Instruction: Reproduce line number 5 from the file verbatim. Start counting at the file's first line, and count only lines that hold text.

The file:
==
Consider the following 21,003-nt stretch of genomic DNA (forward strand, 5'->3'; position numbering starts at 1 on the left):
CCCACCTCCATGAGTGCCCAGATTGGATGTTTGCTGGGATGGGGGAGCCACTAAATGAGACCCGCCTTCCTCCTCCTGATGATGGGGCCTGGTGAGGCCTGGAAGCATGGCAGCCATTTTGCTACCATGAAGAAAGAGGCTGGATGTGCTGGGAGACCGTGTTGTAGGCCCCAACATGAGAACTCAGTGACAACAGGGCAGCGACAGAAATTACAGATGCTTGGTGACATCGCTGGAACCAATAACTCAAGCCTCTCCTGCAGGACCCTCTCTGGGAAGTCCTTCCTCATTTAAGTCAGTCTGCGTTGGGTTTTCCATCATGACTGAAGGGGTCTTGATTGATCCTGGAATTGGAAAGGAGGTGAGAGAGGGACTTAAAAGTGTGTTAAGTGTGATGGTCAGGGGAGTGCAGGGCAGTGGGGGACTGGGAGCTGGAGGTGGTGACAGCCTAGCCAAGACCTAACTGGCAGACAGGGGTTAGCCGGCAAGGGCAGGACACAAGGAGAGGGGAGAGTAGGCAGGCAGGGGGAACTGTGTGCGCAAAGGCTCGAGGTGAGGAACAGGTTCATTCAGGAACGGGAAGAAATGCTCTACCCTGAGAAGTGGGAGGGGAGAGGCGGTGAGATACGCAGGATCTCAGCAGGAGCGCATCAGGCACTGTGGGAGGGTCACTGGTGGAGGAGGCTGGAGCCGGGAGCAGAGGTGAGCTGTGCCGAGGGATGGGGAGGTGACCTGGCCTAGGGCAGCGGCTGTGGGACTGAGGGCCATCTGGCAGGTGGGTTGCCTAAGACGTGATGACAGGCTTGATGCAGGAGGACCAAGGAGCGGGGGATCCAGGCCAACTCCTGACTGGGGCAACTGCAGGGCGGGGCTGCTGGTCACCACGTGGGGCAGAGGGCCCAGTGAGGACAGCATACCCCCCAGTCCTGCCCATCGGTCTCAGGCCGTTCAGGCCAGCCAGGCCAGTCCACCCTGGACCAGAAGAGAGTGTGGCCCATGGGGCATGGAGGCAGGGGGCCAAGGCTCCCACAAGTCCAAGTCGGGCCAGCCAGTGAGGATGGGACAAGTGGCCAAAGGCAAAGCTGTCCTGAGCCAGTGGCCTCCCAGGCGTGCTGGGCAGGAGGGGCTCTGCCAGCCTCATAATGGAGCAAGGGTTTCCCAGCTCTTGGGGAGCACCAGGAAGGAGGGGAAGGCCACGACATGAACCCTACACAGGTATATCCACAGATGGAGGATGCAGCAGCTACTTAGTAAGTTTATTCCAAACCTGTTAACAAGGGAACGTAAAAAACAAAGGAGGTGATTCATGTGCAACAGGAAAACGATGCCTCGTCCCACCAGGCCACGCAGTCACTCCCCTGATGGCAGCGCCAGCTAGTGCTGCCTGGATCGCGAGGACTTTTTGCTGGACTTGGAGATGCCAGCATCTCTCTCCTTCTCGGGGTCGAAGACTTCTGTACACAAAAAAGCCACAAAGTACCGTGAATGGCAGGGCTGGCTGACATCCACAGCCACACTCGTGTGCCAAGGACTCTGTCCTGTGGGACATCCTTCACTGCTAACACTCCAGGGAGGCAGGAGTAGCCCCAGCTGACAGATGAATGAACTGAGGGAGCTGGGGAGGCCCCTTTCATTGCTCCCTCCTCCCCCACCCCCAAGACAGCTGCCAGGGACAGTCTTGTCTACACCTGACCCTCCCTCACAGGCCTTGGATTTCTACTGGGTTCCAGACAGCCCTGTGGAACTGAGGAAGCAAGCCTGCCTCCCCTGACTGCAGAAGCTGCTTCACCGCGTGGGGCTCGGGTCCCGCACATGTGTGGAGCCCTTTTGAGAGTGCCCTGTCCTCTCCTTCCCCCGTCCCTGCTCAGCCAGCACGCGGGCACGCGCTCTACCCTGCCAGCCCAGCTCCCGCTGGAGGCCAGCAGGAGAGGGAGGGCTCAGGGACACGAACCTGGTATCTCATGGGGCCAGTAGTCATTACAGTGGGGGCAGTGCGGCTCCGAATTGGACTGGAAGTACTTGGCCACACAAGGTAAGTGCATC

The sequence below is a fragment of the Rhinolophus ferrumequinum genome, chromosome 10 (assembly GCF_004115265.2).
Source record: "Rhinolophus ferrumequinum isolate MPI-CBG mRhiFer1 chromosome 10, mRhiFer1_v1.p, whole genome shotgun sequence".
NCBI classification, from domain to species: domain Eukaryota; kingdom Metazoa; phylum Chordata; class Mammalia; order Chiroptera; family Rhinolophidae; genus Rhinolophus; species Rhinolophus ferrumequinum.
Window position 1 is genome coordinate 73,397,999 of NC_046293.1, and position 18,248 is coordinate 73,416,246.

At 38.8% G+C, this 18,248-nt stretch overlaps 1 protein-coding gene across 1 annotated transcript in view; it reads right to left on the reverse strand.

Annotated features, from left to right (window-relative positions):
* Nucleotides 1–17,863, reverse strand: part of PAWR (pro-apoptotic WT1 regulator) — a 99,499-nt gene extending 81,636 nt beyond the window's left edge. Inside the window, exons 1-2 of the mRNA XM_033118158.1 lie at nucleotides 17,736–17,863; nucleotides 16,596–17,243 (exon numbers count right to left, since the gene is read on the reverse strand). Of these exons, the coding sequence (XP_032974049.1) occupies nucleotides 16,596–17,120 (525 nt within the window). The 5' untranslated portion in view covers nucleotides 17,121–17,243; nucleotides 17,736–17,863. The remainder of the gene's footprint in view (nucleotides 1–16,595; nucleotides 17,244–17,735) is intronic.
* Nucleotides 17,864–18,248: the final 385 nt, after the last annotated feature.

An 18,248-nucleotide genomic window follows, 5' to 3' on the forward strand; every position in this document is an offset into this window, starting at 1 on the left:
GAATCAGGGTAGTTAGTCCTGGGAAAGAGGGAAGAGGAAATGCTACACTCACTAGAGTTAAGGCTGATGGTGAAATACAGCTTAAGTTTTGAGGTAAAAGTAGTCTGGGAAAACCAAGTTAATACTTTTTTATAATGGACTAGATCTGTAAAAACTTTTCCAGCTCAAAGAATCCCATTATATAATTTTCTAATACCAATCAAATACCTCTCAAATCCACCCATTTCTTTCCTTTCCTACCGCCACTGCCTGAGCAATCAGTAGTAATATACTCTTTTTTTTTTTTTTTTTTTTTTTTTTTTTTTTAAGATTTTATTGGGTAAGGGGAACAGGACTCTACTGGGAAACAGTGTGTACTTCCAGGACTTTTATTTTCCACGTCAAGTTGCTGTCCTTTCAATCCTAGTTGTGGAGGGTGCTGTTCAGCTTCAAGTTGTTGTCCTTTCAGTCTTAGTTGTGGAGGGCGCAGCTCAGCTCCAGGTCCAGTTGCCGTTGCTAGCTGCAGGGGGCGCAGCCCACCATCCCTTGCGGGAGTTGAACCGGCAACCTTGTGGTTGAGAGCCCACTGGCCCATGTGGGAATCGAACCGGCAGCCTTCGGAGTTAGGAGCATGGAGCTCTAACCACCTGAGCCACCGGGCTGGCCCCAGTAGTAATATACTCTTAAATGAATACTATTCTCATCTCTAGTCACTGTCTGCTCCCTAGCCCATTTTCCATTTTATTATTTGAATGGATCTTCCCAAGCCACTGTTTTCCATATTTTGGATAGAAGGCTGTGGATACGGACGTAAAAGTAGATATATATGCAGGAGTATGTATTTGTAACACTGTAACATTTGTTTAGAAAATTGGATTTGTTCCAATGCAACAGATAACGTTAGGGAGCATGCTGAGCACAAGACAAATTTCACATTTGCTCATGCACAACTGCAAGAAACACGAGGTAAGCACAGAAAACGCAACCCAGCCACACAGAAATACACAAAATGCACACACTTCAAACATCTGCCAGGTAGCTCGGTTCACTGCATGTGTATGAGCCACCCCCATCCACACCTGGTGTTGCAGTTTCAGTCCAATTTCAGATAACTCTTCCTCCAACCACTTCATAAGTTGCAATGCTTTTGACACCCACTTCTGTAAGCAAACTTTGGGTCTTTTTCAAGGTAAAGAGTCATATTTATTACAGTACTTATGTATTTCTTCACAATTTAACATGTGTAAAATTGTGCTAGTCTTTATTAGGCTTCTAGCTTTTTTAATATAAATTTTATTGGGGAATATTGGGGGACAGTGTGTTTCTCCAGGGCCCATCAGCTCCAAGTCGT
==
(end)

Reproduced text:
NCBI classification, from domain to species: domain Eukaryota; kingdom Metazoa; phylum Chordata; class Mammalia; order Chiroptera; family Rhinolophidae; genus Rhinolophus; species Rhinolophus ferrumequinum.